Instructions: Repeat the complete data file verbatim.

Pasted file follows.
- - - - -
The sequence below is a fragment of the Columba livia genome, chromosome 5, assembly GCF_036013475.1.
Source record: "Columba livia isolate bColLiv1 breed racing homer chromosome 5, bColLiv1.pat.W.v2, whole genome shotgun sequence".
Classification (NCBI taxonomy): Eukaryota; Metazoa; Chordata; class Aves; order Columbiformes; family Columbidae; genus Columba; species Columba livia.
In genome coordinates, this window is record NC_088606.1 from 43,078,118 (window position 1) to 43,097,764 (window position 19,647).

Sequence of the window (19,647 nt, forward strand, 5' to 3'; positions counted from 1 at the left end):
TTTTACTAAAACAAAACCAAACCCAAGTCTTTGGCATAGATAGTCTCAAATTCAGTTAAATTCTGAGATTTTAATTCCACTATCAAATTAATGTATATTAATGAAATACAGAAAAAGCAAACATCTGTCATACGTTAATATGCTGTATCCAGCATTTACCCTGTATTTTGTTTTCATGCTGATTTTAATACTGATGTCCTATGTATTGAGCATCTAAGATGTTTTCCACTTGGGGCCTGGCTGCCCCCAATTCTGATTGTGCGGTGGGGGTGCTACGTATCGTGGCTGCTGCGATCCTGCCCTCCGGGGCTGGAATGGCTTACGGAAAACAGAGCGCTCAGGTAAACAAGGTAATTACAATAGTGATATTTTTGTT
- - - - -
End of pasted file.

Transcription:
The sequence below is a fragment of the Columba livia genome, chromosome 5, assembly GCF_036013475.1.
Source record: "Columba livia isolate bColLiv1 breed racing homer chromosome 5, bColLiv1.pat.W.v2, whole genome shotgun sequence".
Classification (NCBI taxonomy): Eukaryota; Metazoa; Chordata; class Aves; order Columbiformes; family Columbidae; genus Columba; species Columba livia.
In genome coordinates, this window is record NC_088606.1 from 43,078,118 (window position 1) to 43,097,764 (window position 19,647).

Sequence of the window (19,647 nt, forward strand, 5' to 3'; positions counted from 1 at the left end):
TTTTACTAAAACAAAACCAAACCCAAGTCTTTGGCATAGATAGTCTCAAATTCAGTTAAATTCTGAGATTTTAATTCCACTATCAAATTAATGTATATTAATGAAATACAGAAAAAGCAAACATCTGTCATACGTTAATATGCTGTATCCAGCATTTACCCTGTATTTTGTTTTCATGCTGATTTTAATACTGATGTCCTATGTATTGAGCATCTAAGATGTTTTCCACTTGGGGCCTGGCTGCCCCCAATTCTGATTGTGCGGTGGGGGTGCTACGTATCGTGGCTGCTGCGATCCTGCCCTCCGGGGCTGGAATGGCTTACGGAAAACAGAGCGCTCAGGTAAACAAGGTAATTACAATAGTGATATTTTTGTT